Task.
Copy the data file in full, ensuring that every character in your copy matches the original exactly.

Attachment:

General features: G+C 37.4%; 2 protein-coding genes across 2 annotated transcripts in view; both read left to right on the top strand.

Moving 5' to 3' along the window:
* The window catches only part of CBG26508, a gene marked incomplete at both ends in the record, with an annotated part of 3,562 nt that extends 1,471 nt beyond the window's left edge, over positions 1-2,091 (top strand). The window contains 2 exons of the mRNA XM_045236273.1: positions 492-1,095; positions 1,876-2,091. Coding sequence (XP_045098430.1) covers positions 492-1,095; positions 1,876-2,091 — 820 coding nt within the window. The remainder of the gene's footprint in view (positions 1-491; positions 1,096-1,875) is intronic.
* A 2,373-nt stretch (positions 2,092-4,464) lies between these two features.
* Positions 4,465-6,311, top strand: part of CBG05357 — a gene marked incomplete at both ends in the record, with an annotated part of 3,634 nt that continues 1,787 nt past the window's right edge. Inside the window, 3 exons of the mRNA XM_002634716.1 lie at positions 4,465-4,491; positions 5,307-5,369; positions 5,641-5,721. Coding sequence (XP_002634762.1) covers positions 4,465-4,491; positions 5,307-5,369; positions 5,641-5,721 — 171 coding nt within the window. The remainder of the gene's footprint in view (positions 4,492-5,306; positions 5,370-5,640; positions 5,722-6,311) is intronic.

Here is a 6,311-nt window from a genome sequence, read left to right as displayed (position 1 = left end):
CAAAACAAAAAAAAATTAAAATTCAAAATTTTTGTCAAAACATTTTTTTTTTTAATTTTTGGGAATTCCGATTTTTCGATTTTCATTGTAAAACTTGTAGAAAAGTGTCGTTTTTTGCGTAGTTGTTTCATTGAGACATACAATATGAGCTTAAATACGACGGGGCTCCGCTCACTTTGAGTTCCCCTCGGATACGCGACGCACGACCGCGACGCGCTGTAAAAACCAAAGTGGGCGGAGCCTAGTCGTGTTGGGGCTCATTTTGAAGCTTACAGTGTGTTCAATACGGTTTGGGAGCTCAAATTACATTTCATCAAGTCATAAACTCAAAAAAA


General features: G+C 37.4%; 2 protein-coding genes across 2 annotated transcripts in view; both read left to right on the top strand.

Moving 5' to 3' along the window:
* The window catches only part of CBG26508, a gene marked incomplete at both ends in the record, with an annotated part of 3,562 nt that extends 1,471 nt beyond the window's left edge, over positions 1-2,091 (top strand). The window contains 2 exons of the mRNA XM_045236273.1: positions 492-1,095; positions 1,876-2,091. Coding sequence (XP_045098430.1) covers positions 492-1,095; positions 1,876-2,091 — 820 coding nt within the window. The remainder of the gene's footprint in view (positions 1-491; positions 1,096-1,875) is intronic.
* A 2,373-nt stretch (positions 2,092-4,464) lies between these two features.
* Positions 4,465-6,311, top strand: part of CBG05357 — a gene marked incomplete at both ends in the record, with an annotated part of 3,634 nt that continues 1,787 nt past the window's right edge. Inside the window, 3 exons of the mRNA XM_002634716.1 lie at positions 4,465-4,491; positions 5,307-5,369; positions 5,641-5,721. Coding sequence (XP_002634762.1) covers positions 4,465-4,491; positions 5,307-5,369; positions 5,641-5,721 — 171 coding nt within the window. The remainder of the gene's footprint in view (positions 4,492-5,306; positions 5,370-5,640; positions 5,722-6,311) is intronic.

Here is a 6,311-nt window from a genome sequence, read left to right as displayed (position 1 = left end):
CAAAACAAAAAAAAATTAAAATTCAAAATTTTTGTCAAAACATTTTTTTTTTTAATTTTTGGGAATTCCGATTTTTCGATTTTCATTGTAAAACTTGTAGAAAAGTGTCGTTTTTTGCGTAGTTGTTTCATTGAGACATACAATATGAGCTTAAATACGACGGGGCTCCGCTCACTTTGAGTTCCCCTCGGATACGCGACGCACGACCGCGACGCGCTGTAAAAACCAAAGTGGGCGGAGCCTAGTCGTGTTGGGGCTCATTTTGAAGCTTACAGTGTGTTCAATACGGTTTGGGAGCTCAAATTACATTTCATCAAGTCATAAACTCAAAAAAA